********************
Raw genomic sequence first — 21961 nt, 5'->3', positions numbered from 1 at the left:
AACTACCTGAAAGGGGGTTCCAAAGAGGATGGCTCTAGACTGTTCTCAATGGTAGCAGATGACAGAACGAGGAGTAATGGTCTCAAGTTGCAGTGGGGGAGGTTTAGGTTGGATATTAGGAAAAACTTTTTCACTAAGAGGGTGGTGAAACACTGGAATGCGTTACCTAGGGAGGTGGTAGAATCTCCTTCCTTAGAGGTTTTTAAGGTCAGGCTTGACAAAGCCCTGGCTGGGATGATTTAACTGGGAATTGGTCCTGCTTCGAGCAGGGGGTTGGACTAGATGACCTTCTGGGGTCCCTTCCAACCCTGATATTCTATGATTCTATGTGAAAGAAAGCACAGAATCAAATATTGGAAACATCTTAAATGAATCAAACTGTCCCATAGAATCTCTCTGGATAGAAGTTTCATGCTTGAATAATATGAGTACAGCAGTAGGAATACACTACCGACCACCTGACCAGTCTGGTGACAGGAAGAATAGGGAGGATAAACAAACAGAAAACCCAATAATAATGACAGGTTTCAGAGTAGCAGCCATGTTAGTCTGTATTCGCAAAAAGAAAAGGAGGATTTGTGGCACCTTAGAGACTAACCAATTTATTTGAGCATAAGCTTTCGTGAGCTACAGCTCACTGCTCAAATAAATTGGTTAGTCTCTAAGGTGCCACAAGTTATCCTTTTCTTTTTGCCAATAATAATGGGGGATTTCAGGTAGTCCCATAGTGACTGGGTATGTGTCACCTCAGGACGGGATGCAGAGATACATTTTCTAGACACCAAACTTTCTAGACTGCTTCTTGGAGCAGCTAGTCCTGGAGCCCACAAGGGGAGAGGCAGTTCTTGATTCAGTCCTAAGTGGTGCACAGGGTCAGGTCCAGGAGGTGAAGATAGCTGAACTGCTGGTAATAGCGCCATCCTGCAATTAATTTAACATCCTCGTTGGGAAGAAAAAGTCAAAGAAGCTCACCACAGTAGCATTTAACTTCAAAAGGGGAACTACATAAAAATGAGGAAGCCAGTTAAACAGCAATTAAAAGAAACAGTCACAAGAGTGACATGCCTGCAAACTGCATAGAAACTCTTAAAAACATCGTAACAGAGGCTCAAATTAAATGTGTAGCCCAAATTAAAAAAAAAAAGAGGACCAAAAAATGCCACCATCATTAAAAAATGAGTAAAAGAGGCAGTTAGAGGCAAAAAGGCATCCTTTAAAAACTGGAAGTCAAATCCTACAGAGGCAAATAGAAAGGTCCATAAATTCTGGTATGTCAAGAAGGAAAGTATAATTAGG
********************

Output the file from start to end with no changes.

Raw genomic sequence first — 21961 nt, 5'->3', positions numbered from 1 at the left:
AACTACCTGAAAGGGGGTTCCAAAGAGGATGGCTCTAGACTGTTCTCAATGGTAGCAGATGACAGAACGAGGAGTAATGGTCTCAAGTTGCAGTGGGGGAGGTTTAGGTTGGATATTAGGAAAAACTTTTTCACTAAGAGGGTGGTGAAACACTGGAATGCGTTACCTAGGGAGGTGGTAGAATCTCCTTCCTTAGAGGTTTTTAAGGTCAGGCTTGACAAAGCCCTGGCTGGGATGATTTAACTGGGAATTGGTCCTGCTTCGAGCAGGGGGTTGGACTAGATGACCTTCTGGGGTCCCTTCCAACCCTGATATTCTATGATTCTATGTGAAAGAAAGCACAGAATCAAATATTGGAAACATCTTAAATGAATCAAACTGTCCCATAGAATCTCTCTGGATAGAAGTTTCATGCTTGAATAATATGAGTACAGCAGTAGGAATACACTACCGACCACCTGACCAGTCTGGTGACAGGAAGAATAGGGAGGATAAACAAACAGAAAACCCAATAATAATGACAGGTTTCAGAGTAGCAGCCATGTTAGTCTGTATTCGCAAAAAGAAAAGGAGGATTTGTGGCACCTTAGAGACTAACCAATTTATTTGAGCATAAGCTTTCGTGAGCTACAGCTCACTGCTCAAATAAATTGGTTAGTCTCTAAGGTGCCACAAGTTATCCTTTTCTTTTTGCCAATAATAATGGGGGATTTCAGGTAGTCCCATAGTGACTGGGTATGTGTCACCTCAGGACGGGATGCAGAGATACATTTTCTAGACACCAAACTTTCTAGACTGCTTCTTGGAGCAGCTAGTCCTGGAGCCCACAAGGGGAGAGGCAGTTCTTGATTCAGTCCTAAGTGGTGCACAGGGTCAGGTCCAGGAGGTGAAGATAGCTGAACTGCTGGTAATAGCGCCATCCTGCAATTAATTTAACATCCTCGTTGGGAAGAAAAAGTCAAAGAAGCTCACCACAGTAGCATTTAACTTCAAAAGGGGAACTACATAAAAATGAGGAAGCCAGTTAAACAGCAATTAAAAGAAACAGTCACAAGAGTGACATGCCTGCAAACTGCATAGAAACTCTTAAAAACATCGTAACAGAGGCTCAAATTAAATGTGTAGCCCAAATTAAAAAAAAAAAGAGGACCAAAAAATGCCACCATCATTAAAAAATGAGTAAAAGAGGCAGTTAGAGGCAAAAAGGCATCCTTTAAAAACTGGAAGTCAAATCCTACAGAGGCAAATAGAAAGGTCCATAAATTCTGGTATGTCAAGAAGGAAAGTATAATTAGG